Boosting the Local Care Workforce Program: A Deeper Look

Since the Transition Assistance Funding became available, we've been approached by more than 60 organisations looking for support with the grant submission. We need to let you know and also say sorry, DSC cannot assist with the application (but we would be delighted to support when you hear that your application has been successful).

We also wanted to take this opportunity to overview the package of support that includes these grants, new resources and a new website focussed on supporting Providers to transition to NDIS. This has all been launched under the banner 'Boosting the Local Care Workforce'
 

Transition Assistance Funding Grants

The new ‘Transition Assistance Funding’ is designed to assist Providers, and organisations thinking about becoming Providers, to grow into the NDIS market. A partnership between Department of Social Services (DSS) and Ernest & Young, the funding aims to support organisations to:

  1. attract, retain and optimise their workforce

  2. improve awareness of the opportunities and ability to enter/expand and collaborate in the disability sector

  3. develop skills and capabilities required to effectively operate in a consumer driven disability market.
     

Priority areas for the grants are Aboriginal and/or Torres Strait Islander service providers, providers delivering to remote locations and/or other areas where there are NDIS service gaps, and what the Agency calls 'thin markets' i.e. a risk of market failure or lack of choice for Participants. There is a list of non-disability sector organisations that are encouraged to apply including individual advocacy organisations, aged care providers and housing/homelessness organisations (we believe DSS sees a supply problem in the NDIS market and they are looking at adjacent sectors to try and alleviate it).

Substantive details about what activities might be eligible are still quite thin on the ground, but between $5000 and $20,000 funding for ‘tailored professional services' is available, including business advice.  Our interpretation of this is that DSS is looking at these grants to fund strategic planning, business cases, workforce planning and readiness plans rather than implementation. For instance, it seems that paying a consultant to develop a business case on whether you should expand into the allied health market will be eligible, but employing a handful OTs to get the service started won’t.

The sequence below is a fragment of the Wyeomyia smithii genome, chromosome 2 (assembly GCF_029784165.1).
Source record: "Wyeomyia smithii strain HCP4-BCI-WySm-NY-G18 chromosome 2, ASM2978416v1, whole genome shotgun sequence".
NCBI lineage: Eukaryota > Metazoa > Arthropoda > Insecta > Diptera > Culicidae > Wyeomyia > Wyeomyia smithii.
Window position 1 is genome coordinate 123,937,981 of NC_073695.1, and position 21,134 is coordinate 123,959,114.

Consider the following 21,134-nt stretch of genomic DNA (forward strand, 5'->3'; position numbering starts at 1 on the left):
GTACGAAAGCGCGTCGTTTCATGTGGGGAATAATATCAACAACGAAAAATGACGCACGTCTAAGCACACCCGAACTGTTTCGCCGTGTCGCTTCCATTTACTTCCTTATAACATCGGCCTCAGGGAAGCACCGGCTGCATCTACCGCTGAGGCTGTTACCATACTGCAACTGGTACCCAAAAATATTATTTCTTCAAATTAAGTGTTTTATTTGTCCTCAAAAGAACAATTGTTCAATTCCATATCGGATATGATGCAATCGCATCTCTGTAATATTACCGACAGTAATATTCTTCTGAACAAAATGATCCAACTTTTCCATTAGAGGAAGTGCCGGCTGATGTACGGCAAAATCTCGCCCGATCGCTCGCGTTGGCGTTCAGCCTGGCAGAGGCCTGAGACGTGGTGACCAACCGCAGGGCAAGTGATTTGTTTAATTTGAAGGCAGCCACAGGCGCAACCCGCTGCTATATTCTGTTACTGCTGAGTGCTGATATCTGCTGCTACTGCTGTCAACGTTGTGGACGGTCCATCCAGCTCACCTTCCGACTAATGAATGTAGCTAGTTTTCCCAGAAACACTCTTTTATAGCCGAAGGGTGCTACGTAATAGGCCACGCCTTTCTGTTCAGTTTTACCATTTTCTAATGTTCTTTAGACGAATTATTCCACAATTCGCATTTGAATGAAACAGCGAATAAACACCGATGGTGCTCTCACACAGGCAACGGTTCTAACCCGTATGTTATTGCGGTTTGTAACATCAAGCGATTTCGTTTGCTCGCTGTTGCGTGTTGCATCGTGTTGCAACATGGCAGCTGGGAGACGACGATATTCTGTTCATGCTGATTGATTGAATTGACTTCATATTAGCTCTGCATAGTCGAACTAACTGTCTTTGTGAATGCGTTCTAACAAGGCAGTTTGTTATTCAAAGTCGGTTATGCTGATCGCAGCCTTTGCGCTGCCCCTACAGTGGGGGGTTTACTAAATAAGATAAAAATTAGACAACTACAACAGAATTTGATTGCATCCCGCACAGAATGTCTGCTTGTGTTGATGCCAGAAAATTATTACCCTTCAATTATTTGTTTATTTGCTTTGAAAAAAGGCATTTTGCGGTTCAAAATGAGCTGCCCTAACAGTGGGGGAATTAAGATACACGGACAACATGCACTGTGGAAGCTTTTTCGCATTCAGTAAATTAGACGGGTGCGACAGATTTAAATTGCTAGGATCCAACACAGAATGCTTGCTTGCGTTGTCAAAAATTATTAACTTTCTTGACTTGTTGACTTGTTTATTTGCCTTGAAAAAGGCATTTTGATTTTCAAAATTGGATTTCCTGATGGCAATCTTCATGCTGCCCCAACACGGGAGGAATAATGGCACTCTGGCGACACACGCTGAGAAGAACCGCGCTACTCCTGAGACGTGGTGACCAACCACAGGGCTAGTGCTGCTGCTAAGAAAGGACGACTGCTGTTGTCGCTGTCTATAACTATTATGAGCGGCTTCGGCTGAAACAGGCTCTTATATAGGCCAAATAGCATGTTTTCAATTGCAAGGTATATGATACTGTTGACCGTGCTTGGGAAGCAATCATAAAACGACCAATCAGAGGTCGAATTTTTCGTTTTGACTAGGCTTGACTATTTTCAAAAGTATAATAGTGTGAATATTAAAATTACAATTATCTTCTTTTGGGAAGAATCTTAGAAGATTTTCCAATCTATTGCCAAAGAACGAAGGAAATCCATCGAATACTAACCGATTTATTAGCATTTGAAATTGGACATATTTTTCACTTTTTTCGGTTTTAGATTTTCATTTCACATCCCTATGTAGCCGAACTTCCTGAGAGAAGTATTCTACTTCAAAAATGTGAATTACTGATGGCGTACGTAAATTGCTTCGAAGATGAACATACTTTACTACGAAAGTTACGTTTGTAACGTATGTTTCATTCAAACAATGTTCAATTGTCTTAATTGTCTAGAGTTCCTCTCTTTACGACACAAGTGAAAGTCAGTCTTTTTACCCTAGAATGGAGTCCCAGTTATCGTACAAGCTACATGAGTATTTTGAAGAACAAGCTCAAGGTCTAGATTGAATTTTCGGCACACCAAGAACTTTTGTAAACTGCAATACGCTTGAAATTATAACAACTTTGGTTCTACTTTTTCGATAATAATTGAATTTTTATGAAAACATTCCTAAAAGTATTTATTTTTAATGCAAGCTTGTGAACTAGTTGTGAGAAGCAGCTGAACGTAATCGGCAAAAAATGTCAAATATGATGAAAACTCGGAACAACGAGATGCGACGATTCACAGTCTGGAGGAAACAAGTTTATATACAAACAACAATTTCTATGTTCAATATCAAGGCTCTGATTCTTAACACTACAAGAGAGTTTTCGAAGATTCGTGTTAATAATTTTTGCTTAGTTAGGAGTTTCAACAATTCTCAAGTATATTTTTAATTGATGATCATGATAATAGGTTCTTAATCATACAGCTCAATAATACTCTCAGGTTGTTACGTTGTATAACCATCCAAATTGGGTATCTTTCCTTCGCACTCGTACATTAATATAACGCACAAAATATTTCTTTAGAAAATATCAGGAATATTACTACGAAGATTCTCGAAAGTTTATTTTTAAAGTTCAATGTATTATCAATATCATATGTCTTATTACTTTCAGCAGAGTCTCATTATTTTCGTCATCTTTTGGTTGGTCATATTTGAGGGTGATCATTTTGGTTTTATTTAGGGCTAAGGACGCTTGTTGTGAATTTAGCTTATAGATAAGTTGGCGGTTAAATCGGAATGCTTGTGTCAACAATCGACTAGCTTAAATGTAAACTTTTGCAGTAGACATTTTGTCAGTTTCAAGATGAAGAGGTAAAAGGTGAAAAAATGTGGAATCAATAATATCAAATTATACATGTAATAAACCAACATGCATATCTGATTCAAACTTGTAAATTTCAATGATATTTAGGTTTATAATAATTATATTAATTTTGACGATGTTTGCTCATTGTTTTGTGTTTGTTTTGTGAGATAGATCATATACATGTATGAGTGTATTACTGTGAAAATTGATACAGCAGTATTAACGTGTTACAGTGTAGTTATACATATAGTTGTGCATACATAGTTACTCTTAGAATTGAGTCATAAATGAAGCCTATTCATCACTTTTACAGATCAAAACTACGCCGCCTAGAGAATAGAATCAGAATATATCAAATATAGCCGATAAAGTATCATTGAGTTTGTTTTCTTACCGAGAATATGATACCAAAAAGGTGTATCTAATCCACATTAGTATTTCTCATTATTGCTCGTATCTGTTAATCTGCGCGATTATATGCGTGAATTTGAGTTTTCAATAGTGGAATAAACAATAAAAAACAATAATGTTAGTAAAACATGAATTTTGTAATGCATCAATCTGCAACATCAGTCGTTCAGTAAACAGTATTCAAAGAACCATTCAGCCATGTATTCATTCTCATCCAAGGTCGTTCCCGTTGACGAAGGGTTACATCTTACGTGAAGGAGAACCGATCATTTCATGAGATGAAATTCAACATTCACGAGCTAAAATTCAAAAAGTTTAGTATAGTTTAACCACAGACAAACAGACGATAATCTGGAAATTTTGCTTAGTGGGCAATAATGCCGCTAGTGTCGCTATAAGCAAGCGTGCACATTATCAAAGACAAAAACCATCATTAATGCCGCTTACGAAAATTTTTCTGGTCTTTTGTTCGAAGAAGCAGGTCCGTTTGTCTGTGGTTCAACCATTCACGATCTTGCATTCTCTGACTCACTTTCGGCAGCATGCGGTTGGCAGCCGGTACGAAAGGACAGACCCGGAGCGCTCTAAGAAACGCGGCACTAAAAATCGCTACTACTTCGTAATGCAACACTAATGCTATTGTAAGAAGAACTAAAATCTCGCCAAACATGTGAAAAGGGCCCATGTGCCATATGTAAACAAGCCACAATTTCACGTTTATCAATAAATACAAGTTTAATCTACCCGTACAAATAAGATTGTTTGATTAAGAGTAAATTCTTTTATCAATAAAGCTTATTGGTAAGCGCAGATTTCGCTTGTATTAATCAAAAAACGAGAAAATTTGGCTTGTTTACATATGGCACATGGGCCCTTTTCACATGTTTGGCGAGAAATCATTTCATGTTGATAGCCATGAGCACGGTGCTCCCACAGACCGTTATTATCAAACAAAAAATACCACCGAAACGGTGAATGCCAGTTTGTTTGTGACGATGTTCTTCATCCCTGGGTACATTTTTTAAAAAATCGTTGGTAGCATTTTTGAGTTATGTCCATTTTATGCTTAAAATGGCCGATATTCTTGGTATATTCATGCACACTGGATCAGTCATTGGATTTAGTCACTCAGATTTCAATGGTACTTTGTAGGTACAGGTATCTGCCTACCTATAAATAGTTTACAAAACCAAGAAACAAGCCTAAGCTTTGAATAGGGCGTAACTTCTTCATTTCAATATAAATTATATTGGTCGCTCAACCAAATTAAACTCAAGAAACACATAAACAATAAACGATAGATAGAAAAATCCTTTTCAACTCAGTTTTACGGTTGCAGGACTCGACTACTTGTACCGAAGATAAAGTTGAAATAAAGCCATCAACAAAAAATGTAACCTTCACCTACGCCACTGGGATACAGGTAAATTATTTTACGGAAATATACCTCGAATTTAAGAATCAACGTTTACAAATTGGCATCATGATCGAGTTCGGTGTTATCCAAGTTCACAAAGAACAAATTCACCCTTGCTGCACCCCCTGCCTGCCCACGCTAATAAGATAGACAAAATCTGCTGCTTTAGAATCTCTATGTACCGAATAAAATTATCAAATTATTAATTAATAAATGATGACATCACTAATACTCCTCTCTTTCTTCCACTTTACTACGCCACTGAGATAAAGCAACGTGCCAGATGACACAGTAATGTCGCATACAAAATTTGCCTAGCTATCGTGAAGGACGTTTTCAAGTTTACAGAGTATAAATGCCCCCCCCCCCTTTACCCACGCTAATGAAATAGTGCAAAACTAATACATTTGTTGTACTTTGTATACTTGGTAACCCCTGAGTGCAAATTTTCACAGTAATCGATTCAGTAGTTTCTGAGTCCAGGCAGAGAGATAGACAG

The grant application process starts with a Readiness Assessment, with questions covering five key domains:

  • Financial Sustainability (cash flow, working capital, invoicing systems and financial processes)

  • Organisational Strategy (strategic planning and business planning, leader skillsets and risk management)

  • Governance (Board skillsets and policies & procedures)

  • People and Capability (workforce policies & procedures and development opportunities)

  • Performance Measurement (collection and use of market information) 


Applicants must then complete an application form and submit by 26 April 2019, with successful applicants notified by end of June. We are expecting these grants to be hotly contested. Full guidelines are here , with the pre-application Readiness Assessment here

 

Regional Coordinators

Also mentioned in the announcement and on the new DSS website are the new roles of Regional Coordinators. These roles are funded by another stream of the DSS funding and are located around Australia to support organisations to grow in the NDIS market. Details are scarce on what these roles involve though the BLCW website describes their roles as “localised support, gathering intelligence on local issues, facilitating workshops and connecting stakeholders with complementary programs and initiatives in the disability and aged care sectors” listed here. There seems to be a focus on allied health service supply included in these roles, which we know is a problem across the country. You need to go through the 'Contact Us' part of the website to reach these Regional Coordinators - it seems they are live, ready and on the ground but a full list has yet to be published.

 

Boosting the Local Care Workforce website

A new website has been launched - https://blcw.dss.gov.au/ - and it’s good! It is aimed at Providers and prospective Providers and has features like a Demand Map, links to the new Quality & Safeguarding information and clearer information about registration requirements. We’re unsure it prepares prospective Providers for the reality of day-to-day life in the NDIS, and some of the links (especially in the Train Your Workforce section) are the same things we’ve seen before, but overall it’s a good step forward in delivery method and content.


Overall, these new announcements and resources are pleasantly surprising. The next steps if you are interested in up to $20,000 from the Transition Assistance fund are to complete the Readiness Assessment, then the Application Form, then cross your fingers!